The Enormous Weight of Being Still

"Be still, and know that I am God!" - Psalm 46:10a

Have you got a couple minutes to spare?

Chances are, the answer to that question requires you to open a calendar (paper or electronic) and comb through the many appointments you have scheduled. Or maybe, you don’t have a calendar because you get up at 6 in the morning, pack a lunch, roll out the door by 7 and head to your job which keeps you hopping and popping until 5 in the evening. That leaves you a few precious hours with your family, commonly lived out by driving kids to band practice, soccer practice, or any host of activities you and your significant other have crammed in.

But its more than that, isn’t it? During the course of the day, you consume a gargantuan volume of information and experience an abundance of mental and emotional stimulation through the digital pipeline connected to you from your smartphone, smartwatch, tablet, computer screen, etc. A thousand voices try to sell you an array of junk you don’t need. Another thousand voices try and make you angry or anxious about the state of the world around you. Yet another thousand voices seek to entertain your anxious mind with a barrage of meaningless antics such as cats who are afraid of cucumbers or a trick video that leads to yet another “rickroll.”

Your life is bloated and bulging at the seams, emanating an overwhelming amount of clattering noise, unable to contain all that you need or want, and I have the audacity to ask you if you have a few minutes to spare.

Being still is a near impossibility. Finding silence requires a near miracle.

I want you to know that when God asks us to be still, it’s not the end of the request, either. He doesn’t want stillness or silence for their own sake. It is in the elusive stillness that He commands us to know that He is God.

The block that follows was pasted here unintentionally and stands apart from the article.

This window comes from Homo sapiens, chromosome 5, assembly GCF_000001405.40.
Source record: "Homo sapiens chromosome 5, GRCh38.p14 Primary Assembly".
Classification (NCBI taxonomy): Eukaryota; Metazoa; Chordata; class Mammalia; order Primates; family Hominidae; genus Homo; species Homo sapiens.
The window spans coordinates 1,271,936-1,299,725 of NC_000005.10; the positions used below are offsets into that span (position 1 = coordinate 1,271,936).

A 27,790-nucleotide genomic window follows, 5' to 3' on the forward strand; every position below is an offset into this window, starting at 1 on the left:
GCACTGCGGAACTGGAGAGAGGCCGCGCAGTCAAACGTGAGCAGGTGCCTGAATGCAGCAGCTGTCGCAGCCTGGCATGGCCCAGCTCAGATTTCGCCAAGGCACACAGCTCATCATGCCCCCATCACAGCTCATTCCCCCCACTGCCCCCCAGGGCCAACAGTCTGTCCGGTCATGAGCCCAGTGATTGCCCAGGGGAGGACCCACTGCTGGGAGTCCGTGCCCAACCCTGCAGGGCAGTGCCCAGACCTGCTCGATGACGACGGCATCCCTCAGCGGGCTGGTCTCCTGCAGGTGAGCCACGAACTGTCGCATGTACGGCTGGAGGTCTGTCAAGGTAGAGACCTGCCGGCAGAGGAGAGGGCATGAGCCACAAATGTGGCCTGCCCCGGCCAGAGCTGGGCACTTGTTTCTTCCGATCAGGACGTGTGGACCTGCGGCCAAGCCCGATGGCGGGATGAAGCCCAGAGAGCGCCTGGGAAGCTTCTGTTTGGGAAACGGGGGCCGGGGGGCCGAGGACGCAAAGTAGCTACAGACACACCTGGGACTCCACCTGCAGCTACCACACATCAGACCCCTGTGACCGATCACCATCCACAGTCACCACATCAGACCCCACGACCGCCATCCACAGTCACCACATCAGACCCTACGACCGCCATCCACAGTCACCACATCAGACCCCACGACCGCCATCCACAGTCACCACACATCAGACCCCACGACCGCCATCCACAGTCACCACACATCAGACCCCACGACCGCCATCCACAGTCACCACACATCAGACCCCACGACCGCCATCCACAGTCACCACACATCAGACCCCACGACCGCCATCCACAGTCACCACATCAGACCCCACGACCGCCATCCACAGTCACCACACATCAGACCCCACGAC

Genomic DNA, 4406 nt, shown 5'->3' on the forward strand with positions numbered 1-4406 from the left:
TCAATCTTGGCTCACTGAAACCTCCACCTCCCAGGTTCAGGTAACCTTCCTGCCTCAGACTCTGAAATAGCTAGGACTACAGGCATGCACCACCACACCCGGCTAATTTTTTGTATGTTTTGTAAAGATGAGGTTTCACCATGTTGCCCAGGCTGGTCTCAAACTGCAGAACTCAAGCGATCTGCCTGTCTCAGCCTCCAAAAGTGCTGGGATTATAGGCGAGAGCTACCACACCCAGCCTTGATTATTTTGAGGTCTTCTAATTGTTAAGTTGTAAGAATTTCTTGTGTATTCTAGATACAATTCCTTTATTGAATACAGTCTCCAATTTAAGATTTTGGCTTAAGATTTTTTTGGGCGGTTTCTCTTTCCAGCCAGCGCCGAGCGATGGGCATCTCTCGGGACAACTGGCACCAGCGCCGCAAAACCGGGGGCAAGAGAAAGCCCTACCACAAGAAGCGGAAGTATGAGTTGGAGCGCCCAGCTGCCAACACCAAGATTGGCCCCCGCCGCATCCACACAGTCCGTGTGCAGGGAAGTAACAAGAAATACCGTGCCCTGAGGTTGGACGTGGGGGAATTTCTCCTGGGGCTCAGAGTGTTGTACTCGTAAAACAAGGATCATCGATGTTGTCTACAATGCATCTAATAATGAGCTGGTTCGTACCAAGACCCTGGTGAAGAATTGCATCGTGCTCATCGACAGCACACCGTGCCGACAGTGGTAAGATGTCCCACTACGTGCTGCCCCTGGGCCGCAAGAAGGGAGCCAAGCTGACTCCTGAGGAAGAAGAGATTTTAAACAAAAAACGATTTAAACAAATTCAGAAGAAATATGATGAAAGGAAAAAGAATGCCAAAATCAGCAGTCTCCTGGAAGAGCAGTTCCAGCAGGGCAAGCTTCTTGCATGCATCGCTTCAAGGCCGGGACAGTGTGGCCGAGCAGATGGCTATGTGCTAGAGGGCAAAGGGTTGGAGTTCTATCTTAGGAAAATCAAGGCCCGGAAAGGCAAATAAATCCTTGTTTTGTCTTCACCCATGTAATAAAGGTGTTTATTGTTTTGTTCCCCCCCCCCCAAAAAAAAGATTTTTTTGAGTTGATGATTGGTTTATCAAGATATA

Now THAT’S audacity. What possible good can come from performing an impossible task (being still) for the purpose of realizing something obvious (He is God)?

Perhaps it is in the impossibility of the command that God is making a point. “If you can’t be still, why is that? If you can’t hear me, why is that?”

Full lives at the expense of experiencing God is like a spiritual suicide. If your life is so full of the things of this earth, how can you possibly HAVE a spiritual life?

I think of an extended family member whose life is crammed with constant activity. When I ask her why she does this to herself, she confesses, “I don’t think I could handle the silence. I would have to face all that’s truly wrong in my life.”

For many (but not all), the bloated lives cover up the things they don’t want to deal with. They have wounds of the past still unhealed. They have little devils lurking in their prayer closets.

That’s why being still is a huge ask. People want to avoid it at all costs.

And that’s why God reminds us that it is IN the stillness, He is our God. He is the healer of wounds. He is the Provider and the Protector.

So, what can you do? Start small. If you remove one noisemaker in your life, what would it be? If you eliminated a distraction on your calendar, what would it be?

Today, I decided that my evenings will no longer include YouTube, Disney+, Netflix, or Prime Video. Instead, I will read a book. My screen will remain dark.

“Wait,” you say. “Isn’t that trading one noisemaker for another?

I don’t think so. Some of my best “be still and know He is God” moments come in reading the right kind of book. Consider it a hearing aid I wear to listen for the voice of my Shepherd.

Of course, I do need more genuine silence in my life, as well. Case in point: in between my typing of the last sentence and this sentence, my phone notifications went off eight times with everything from text messages to video notifications to hockey scores. Needless to say, I had to silence my phone.

You may still be afraid of the silence. I get that. But do not forget who promises to make Himself known in the silence. And that should make you willing to truly be still.

Pastor Scott